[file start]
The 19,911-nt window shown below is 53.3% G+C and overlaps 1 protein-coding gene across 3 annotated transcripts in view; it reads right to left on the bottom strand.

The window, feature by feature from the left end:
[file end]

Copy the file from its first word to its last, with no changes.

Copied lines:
The 19,911-nt window shown below is 53.3% G+C and overlaps 1 protein-coding gene across 3 annotated transcripts in view; it reads right to left on the bottom strand.

The window, feature by feature from the left end: